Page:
In the early 1950s the linguist Morris Swadesh
proposed to study the dating of language change by using a list of one hundred basic concepts, assumed to exist in all languages, and comparing how many items were different between related languages.
The approach he founded is called glottochronology, or sometimes lexicostatistics. It makes two key assumptions, first that these basic terms (earth, man, egg, sit, bite, I, this) are likely to be more conservative, and not be replaced by borrowings or meaning shifts as much as other, more cultural items would be. The Swadesh 100 list would track the oldest and most stable core of languages.
The second assumption is that replacement of these items happens at some fairly identifiable constant rate, so that the amount of difference between two languages maps linearly to the time since they parted from their common ancestor. Swadesh calibrated his list on the best established dates then known, basically those of Indo-European languages, and came up with a figure of 14% replacement per millennium. This also means that language relationships can be traced no further back than about 7000 years, since by then they resemble each other no more than random noise even if they are in fact related.
Unfortunately this second assumption is wrong: languages change at variable rates. They all change continuously, but word replacement need not proceed at the same rate as change in grammar or pronunciation. For example, Icelandic has changed in pronunciation at a normal rate over the last thousand years, but its Swadesh 100 list is almost identical over that period. By contrast, in the last thousand years English has changed greatly: the massive influx from Norman French affects about half the dictionary, though in the basic 100 list only a few words are from French (mountain, person, round).
The first assumption might be okay. Comparison of Swadesh list probably does give us a rough measure of the degree of relatedness. We can see that English and German are more closely related to each other than either is to Danish, and that they are all equally distant from French or Russian, and unrelated to Arabic. It is only the calibration to specific time depths that has been discredited, and very few if any linguists still try to use it for dating these days.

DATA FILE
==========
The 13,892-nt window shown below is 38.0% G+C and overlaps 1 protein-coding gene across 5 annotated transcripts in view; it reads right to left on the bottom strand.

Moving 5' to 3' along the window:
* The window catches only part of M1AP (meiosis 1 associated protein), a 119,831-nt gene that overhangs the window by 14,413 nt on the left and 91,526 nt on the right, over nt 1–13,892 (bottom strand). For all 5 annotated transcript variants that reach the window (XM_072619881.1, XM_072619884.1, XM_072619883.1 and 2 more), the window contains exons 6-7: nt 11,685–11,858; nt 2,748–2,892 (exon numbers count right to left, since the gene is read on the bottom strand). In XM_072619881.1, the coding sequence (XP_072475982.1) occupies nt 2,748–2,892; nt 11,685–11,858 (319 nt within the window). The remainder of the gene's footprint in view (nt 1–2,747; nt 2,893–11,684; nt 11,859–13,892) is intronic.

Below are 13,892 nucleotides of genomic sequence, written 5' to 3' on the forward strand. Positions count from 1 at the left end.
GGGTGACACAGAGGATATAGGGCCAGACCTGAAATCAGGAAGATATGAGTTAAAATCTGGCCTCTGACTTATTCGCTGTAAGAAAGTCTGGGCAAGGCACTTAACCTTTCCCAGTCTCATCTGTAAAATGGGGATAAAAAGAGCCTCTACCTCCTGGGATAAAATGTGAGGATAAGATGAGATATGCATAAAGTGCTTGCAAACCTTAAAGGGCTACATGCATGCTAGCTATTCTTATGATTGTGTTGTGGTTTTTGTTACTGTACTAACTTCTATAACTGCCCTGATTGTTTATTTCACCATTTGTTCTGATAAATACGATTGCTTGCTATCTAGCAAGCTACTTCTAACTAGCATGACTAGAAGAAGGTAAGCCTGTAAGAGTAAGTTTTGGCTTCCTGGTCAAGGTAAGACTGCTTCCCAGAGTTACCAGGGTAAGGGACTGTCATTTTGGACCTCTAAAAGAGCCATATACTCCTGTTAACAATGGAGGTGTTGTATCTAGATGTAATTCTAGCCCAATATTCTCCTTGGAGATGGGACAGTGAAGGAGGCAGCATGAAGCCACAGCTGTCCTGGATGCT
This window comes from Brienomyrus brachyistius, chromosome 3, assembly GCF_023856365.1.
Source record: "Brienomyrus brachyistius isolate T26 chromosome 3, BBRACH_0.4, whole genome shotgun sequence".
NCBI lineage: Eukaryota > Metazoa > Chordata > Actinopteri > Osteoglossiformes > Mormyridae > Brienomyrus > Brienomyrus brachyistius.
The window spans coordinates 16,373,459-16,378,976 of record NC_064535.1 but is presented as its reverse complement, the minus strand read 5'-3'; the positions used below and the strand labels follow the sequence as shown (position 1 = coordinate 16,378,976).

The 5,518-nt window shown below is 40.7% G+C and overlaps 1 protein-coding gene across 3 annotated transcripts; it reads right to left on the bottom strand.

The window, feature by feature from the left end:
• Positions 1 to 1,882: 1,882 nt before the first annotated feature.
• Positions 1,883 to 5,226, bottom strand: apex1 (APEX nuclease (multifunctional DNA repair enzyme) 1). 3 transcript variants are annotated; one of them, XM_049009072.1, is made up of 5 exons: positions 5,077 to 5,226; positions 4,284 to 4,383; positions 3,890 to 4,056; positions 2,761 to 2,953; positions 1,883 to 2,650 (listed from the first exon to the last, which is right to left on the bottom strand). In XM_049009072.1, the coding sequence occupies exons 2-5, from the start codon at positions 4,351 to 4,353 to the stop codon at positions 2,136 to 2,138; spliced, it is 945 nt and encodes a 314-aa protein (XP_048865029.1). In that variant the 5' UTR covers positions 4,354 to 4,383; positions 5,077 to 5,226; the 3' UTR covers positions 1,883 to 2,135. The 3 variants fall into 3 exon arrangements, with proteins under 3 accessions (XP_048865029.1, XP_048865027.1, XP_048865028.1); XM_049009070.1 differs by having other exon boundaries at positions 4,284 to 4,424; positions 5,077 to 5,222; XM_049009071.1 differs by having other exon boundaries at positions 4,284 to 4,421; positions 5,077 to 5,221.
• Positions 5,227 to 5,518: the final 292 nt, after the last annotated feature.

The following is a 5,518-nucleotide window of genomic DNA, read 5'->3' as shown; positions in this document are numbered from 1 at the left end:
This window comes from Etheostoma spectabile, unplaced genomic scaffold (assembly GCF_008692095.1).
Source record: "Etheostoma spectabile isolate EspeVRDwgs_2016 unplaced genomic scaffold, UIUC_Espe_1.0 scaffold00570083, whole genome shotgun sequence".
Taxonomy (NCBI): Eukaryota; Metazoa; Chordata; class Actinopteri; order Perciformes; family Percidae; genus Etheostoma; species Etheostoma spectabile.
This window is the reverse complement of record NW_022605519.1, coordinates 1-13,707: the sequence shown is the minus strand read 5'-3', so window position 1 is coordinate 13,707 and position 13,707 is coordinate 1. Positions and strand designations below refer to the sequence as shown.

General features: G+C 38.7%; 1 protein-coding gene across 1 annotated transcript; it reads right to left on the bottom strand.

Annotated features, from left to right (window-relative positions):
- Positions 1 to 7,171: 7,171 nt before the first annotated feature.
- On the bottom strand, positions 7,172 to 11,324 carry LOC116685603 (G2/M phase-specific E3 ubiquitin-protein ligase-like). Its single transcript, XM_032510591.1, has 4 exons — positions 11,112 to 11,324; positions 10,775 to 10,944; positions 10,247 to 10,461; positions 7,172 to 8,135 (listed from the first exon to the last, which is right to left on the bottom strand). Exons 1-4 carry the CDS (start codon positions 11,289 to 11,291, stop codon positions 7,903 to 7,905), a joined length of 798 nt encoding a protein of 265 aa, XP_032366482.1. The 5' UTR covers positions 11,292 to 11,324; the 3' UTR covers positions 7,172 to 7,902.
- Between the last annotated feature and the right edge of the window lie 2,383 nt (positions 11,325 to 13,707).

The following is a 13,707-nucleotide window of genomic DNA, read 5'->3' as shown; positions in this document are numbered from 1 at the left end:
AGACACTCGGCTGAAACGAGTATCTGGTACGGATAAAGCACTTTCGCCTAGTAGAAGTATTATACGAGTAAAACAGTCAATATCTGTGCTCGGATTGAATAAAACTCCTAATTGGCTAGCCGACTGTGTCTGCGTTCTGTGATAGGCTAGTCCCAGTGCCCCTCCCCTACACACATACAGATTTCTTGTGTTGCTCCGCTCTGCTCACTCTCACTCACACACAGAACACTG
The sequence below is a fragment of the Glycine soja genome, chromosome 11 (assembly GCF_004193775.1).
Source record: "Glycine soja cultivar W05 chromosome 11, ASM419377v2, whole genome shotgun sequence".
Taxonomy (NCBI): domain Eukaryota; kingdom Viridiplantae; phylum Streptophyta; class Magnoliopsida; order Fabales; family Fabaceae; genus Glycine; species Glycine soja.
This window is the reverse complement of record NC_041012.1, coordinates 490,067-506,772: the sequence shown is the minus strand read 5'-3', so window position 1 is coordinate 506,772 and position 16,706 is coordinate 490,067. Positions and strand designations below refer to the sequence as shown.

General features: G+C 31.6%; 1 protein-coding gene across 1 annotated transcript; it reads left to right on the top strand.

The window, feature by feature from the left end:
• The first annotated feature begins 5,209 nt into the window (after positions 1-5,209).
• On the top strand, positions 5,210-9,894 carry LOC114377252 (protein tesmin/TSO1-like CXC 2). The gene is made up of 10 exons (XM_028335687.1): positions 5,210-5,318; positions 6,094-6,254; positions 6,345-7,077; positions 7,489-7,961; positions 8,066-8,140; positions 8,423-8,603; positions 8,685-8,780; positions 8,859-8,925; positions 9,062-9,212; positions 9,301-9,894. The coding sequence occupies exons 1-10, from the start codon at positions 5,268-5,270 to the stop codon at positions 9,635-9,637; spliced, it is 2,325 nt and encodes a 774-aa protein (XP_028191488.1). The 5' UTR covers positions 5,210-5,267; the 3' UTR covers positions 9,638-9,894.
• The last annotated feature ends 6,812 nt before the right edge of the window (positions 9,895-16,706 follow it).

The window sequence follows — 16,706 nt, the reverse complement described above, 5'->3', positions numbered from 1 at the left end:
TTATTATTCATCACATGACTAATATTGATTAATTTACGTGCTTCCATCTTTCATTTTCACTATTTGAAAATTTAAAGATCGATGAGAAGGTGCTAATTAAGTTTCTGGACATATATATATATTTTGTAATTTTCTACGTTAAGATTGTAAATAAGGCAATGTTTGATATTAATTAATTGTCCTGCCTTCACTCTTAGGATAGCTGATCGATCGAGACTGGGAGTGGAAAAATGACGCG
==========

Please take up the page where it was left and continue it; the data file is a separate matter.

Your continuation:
The European languages have been written down for a long time, and this disguises differences: in print English all and German alle are almost identical, but the main use of the Swadesh list would be on much less well-known languages, such as unwritten Amazonian ones, where we want to reconstruct their history. So we should compare English [O:l] and German [al@].
The list of 100 basic words:
The number 100 is arbitrary; there are also lists of 200 words or thereabouts, and these contain a few terms like 'rain' and 'snow' that won't be found everywhere. The principle of translation
of the lists is to try to find a general term rather than a specific one (so 'woman' rather than 'wife'). It should also be noted that several of the English words are ambiguous
, in the sense that only one of their senses is the one to be translated: 'child' means young human, not offspring; 'man' means male adult; 'skin' means human skin; 'know' is knowing a fact, not a person; 'you' is singular.
You also use the ordinary word, and don't hunt out less usual near-synonyms that you know to be cognate, because this would distort the list in favour of the known relationships. In the nature of things, we calibrate these lists on language groups (like Indo-European) where we have some independent idea of time depths; but we use it to try and extract time-depth information from groups we don't have a history for. So we want to avoid a bias towards cognates that have drifted apart.
A recent issue of Nature (vol. 426, 27 November 2003) contained a brief paper "Language Tree Divergence Times Support the Anatolian Theory of Indo-European Origin" by two biologists, Russell Gray and Quentin Atkinson, claiming to have used improved statistical techniques to extract usable dating from Indo-European comparisons. The reaction of the linguistic community was one of puzzlement and scepticism on the whole: the paper itself was not clear enough about the techniques to judge if they could really control for the random fuzziness and variable rates across the family.
For more on the Gray--Atkinson paper see http://itre.cis.upenn.edu/~myl/languagelog/archives/000208.html